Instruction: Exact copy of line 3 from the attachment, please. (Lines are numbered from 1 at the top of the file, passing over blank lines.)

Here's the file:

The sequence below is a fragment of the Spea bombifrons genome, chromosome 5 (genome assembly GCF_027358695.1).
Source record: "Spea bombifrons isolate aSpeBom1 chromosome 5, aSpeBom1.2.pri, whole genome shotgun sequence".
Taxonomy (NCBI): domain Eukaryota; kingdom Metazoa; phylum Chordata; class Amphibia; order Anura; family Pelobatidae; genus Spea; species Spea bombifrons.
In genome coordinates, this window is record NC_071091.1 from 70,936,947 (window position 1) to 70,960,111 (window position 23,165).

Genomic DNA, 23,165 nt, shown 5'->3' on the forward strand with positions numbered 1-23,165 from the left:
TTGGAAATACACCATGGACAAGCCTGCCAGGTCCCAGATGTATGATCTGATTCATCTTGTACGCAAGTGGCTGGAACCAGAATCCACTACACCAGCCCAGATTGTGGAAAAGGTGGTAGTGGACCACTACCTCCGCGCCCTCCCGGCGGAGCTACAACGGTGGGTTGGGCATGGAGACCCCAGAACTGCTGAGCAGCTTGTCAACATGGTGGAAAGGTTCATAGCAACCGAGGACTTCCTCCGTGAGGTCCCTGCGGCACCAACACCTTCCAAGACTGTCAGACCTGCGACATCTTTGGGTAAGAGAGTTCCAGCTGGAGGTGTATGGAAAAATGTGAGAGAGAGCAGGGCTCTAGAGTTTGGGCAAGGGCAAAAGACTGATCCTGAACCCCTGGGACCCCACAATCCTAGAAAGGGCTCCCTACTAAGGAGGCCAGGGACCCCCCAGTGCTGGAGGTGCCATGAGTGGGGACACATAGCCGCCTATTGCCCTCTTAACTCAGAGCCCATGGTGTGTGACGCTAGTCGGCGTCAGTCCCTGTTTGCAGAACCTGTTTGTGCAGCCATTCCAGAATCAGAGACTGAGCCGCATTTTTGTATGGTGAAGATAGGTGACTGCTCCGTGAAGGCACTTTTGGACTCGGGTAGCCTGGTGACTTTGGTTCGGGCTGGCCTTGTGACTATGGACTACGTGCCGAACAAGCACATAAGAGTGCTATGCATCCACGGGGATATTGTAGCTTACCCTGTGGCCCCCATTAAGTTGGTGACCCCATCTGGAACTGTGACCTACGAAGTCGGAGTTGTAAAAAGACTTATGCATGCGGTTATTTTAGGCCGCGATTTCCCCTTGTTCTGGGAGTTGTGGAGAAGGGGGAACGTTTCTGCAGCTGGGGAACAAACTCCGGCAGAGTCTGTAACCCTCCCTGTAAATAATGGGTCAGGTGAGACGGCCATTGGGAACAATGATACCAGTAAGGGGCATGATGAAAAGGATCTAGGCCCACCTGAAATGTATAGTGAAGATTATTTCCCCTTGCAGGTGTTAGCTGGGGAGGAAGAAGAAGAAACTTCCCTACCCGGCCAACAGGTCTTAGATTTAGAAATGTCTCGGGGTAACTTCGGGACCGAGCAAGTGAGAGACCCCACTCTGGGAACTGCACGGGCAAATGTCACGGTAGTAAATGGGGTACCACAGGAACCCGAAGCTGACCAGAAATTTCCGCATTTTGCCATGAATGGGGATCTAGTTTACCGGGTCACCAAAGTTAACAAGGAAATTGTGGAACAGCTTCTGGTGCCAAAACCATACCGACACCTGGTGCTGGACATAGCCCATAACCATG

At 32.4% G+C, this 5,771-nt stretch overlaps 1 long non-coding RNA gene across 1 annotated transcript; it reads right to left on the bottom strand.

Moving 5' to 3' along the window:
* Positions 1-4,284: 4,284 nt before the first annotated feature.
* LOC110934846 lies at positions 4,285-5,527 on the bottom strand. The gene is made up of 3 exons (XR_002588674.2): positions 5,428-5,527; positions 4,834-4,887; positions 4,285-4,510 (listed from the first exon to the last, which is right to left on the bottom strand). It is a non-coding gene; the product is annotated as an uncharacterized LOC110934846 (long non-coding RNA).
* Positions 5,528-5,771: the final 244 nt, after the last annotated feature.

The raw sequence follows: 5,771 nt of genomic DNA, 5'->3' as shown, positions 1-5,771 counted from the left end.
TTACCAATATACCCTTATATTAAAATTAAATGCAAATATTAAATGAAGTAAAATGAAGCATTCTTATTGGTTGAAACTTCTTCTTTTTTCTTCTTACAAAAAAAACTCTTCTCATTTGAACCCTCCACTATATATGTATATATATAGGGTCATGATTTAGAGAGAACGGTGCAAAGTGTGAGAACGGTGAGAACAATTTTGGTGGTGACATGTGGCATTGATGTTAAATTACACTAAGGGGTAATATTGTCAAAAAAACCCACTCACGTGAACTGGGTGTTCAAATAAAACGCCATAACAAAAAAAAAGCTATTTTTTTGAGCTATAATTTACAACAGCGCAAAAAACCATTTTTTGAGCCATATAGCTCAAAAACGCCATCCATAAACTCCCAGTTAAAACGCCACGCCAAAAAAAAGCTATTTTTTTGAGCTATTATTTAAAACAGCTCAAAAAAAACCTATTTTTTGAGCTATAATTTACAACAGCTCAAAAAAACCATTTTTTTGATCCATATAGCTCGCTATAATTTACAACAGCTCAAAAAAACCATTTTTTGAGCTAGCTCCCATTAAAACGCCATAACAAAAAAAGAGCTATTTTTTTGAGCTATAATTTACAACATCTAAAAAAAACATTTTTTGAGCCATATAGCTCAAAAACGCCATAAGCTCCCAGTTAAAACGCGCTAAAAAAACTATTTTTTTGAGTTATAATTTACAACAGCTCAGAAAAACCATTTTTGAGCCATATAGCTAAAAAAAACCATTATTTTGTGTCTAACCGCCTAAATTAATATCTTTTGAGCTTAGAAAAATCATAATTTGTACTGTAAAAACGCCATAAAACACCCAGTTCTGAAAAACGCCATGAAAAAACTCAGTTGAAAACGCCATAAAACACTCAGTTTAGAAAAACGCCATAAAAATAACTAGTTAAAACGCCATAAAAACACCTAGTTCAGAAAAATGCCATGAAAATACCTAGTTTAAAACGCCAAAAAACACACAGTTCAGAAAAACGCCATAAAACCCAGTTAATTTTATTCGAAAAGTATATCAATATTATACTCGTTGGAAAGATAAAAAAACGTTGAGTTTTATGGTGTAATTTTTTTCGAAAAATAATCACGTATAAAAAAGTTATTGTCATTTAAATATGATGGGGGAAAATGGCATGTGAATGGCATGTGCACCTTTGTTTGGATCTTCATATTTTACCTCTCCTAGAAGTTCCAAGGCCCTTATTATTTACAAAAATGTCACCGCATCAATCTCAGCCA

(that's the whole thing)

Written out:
Taxonomy (NCBI): domain Eukaryota; kingdom Metazoa; phylum Chordata; class Amphibia; order Anura; family Pelobatidae; genus Spea; species Spea bombifrons.